bikes + kids


Travelling with a baby/infant

Travelling – the next stage!
you want to travel from a to b, your child has outgrown either the trailer or seat you used. where to go? options, as usual can be cheap to horrific!!

currently, our children are 4 and 8. our 8 year old cycle/road able, our 4 year old – well too unpredictable on a bike.

The bikes we have chose for our girls are:
BB aged 4 has an islabike Cnoc 14. She is still shorter than SB was at a similar age, so hasn’t grown into the Puky bike that SB had as her first bike. this is the most similar current design.

BB has the added advantage of having used a like-a-bike [ a cheap lidl version!] for over a year, and had excellent balance from this, so has never needed stabilisers, so all systems go straight away with her islabike. this isalbike is rugged, and has survived countless crashes and tumbles without any problems. a good bike for a mountain biking baby!

SB had the first Islabike in the family, on growing out of stabilisers and her Puky. Again a fab price. I kind of expired when i found out how much it cost, but we are a high bike using family, and include off as well as on tracks. much recommended.

And I now ride a bottecchia ladies trekking hybrid, that i am very happy with, having for years just borrowed one of Chris’s many bikes. i have a feeling he will be feeling new bike deprived soon…

But actually, this page is more on travelling about with them, than why we chose theirs and our own bikes! that would take another page or 2!

hooking them on:
The Trailgator is the cheapest option (you can get them for 40 quid). Once it is all fitted it is pretty quick to enagage and disengage the the kids bike. It is pretty stable, I can notice it behind me and it does affect the handling a bit, but not so much as to be a problem – the seatpost attachment is not the best place to tow something really. But it is better than it looks :-)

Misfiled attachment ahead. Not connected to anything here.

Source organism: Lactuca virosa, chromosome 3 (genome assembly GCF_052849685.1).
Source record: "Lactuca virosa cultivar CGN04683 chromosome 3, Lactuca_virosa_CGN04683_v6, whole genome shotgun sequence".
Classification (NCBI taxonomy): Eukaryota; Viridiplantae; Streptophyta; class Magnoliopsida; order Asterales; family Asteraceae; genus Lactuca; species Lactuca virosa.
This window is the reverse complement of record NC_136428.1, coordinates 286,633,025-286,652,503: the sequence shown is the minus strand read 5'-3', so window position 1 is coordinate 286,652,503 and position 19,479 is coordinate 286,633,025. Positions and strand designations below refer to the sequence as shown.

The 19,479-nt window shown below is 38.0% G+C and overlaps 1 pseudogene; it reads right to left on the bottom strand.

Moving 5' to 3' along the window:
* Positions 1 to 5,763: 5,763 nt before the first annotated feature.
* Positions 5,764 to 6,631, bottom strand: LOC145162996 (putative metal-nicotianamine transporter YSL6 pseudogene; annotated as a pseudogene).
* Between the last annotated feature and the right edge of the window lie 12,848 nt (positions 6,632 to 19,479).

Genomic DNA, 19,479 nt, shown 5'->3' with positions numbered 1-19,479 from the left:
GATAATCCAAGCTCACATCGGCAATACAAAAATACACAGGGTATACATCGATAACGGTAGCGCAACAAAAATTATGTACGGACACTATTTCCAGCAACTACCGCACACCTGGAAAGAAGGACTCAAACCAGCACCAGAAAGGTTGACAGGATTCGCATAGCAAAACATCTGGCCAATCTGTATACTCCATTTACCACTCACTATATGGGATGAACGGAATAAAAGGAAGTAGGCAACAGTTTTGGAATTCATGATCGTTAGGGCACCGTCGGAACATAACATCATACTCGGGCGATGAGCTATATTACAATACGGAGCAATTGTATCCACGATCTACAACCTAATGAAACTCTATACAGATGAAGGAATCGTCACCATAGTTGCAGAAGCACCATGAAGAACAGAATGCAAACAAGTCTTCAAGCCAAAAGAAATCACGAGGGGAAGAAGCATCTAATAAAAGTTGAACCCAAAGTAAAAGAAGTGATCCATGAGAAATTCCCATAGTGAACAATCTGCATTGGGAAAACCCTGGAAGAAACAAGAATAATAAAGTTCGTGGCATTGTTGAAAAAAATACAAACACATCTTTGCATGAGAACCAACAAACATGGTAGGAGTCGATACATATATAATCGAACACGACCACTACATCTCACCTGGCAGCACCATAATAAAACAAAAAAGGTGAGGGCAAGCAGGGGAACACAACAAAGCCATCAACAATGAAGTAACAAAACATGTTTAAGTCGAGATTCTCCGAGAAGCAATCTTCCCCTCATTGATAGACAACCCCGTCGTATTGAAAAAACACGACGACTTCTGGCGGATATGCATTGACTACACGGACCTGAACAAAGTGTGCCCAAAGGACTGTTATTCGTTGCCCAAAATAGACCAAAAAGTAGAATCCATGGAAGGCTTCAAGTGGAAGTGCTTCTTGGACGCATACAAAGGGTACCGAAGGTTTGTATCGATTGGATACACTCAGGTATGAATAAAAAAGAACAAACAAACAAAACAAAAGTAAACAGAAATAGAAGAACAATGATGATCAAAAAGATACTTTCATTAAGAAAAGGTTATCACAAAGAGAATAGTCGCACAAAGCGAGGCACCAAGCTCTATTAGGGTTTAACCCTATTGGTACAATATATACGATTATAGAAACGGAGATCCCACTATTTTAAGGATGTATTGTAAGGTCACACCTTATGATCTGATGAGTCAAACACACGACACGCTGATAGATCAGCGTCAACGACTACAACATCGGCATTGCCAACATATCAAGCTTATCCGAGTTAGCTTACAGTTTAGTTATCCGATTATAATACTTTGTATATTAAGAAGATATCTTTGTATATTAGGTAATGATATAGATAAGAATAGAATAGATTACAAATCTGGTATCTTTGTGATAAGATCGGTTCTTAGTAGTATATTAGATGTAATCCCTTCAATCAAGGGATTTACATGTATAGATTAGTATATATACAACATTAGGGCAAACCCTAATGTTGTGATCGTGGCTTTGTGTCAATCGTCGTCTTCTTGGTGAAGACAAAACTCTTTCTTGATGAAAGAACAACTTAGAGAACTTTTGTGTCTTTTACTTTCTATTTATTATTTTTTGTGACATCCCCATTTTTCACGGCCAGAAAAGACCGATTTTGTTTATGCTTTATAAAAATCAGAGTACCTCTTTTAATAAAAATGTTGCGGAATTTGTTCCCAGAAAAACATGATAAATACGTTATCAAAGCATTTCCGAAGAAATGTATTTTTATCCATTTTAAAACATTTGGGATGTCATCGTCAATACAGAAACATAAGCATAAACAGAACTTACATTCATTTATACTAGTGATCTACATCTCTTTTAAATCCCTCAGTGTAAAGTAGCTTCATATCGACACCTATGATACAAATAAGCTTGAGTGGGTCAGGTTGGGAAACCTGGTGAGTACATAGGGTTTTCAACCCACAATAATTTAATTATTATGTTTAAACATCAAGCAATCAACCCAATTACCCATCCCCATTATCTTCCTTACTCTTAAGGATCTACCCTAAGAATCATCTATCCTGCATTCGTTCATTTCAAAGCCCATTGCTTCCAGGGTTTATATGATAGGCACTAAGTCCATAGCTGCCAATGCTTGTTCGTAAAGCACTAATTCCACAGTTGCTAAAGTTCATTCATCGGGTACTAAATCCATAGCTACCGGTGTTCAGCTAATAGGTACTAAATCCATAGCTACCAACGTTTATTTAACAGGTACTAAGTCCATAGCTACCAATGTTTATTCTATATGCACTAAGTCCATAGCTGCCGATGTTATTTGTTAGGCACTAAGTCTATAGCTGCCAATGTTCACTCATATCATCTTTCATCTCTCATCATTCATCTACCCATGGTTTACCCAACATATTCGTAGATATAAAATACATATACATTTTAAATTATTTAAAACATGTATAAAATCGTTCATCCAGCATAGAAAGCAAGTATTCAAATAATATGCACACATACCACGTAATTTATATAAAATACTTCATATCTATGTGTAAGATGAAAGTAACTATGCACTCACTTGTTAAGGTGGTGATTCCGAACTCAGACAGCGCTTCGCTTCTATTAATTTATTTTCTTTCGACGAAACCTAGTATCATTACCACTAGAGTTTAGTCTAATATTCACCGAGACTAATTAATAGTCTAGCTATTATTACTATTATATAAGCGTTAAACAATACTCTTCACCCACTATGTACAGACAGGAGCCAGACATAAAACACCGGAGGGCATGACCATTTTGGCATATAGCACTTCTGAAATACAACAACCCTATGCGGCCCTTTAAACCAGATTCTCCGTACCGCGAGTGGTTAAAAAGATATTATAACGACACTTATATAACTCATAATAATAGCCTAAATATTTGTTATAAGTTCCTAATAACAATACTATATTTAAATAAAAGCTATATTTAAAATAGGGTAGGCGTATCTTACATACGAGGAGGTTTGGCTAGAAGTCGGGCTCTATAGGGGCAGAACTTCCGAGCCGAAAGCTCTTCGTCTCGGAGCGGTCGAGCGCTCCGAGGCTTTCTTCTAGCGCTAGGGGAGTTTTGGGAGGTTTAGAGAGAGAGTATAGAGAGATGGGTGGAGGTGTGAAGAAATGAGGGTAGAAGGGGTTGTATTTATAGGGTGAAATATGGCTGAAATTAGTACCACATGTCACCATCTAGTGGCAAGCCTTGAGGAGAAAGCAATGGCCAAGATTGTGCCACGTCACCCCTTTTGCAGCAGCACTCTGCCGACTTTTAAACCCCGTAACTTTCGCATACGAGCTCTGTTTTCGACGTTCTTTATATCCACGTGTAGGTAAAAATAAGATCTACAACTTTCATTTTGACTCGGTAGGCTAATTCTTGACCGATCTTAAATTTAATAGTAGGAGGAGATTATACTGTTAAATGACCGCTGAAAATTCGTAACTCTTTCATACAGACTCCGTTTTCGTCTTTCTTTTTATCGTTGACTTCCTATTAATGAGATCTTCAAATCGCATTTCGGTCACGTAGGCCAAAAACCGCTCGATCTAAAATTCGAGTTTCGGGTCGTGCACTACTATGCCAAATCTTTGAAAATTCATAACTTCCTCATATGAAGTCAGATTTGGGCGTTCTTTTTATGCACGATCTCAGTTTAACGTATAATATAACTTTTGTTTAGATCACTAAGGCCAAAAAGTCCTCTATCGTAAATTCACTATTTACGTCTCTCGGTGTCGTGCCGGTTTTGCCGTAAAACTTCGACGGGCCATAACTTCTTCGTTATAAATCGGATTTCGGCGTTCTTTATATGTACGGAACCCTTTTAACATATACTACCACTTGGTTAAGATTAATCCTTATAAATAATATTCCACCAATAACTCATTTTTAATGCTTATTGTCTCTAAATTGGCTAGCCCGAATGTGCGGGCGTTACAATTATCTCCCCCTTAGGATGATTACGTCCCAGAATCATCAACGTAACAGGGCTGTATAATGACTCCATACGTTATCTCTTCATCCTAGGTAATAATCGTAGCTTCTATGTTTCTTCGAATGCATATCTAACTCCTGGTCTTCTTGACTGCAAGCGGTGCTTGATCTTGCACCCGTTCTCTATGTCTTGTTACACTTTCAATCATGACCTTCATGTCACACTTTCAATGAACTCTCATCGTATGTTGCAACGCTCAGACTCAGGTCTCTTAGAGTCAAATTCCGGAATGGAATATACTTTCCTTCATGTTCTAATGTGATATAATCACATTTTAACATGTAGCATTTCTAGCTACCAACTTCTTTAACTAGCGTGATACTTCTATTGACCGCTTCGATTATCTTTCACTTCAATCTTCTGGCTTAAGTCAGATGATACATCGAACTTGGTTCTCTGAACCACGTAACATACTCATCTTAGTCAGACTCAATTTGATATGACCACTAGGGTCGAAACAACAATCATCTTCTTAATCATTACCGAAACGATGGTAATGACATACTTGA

For what we bought it for – so that BB can ride her bike and then be towed when necessary (when tired, on the road etc.) i think it’s fine. If I was going to use it all the time or for longer journeys I’d prefer to look for something else. You need to make sure you tighten it well, as we have seen the odd family with children on a tilt – and in fact fixed their bikes en route. The trailgator website says up to 32 Kg.

The Follow-me Tandem is device to do the same thing, but which is more stable and better for towing, but lots, lots more expensive. If we didn’t have a tandem already I might have considered buying this at some point though. someone I know online has one and rates it higly.

The advantage of both of these options is the childs bike comes along, so it is good for when they will have the chance to get detacted and cycle as well.

tag along additions:
I think these have the advantage of being more stable than a trailgator, a bit more stoking power from the trailee and, TBH, more aesthetically pleasing. An example of a fairly cheap and cheerful one.

The one linked to is pretty typical of the cheaper (£80-100) copies of the Adams Trail-a-bike. I’d want to check the sizing on these though. some of the cheaper ones say up to about 9yo other 7yo, but Adams do a larger 24 inch wheeled version for older kids as well.

These type of Trailer bike all fit to the seatpost – it’s not the best place as it impacts more on the handling of the towing bike. Better versions attach to a mounting on the rear rack over the back wheel, such as the Islabikes one or the Burley Piccolo. But we are talking £200 + for these.

It goes without saying that the towing bike needs to have decent brakes. As a trailer bike + child could easily be 30kg + load. Luckily, pretty much all modern bikes have good brakes.

you could consider something like a dawes duet, which does a child version. or you could have one that passes for a 10+ as well as an adult, and then from it trail a second child. a cheap example:

So, in tandem territory, which is probably £300 for the very cheapest options, even with a child back version smaller/younger children may not fit the rear pedals without an adaption. We have one though – must find it and link to it. we have modified it a bit on and off since purchase, and if you do a lot of family cycling, a build your own spec one – with an appropriately customised price tag – may well be the answer

It really depends on how much use and how much you want to spend. for poottling around town, or a few miles around a country park or whatever, and assuming that you don’t want to be spending loads then I’d say a cheaper Trailer bike, or Trailgator would do the job for you.

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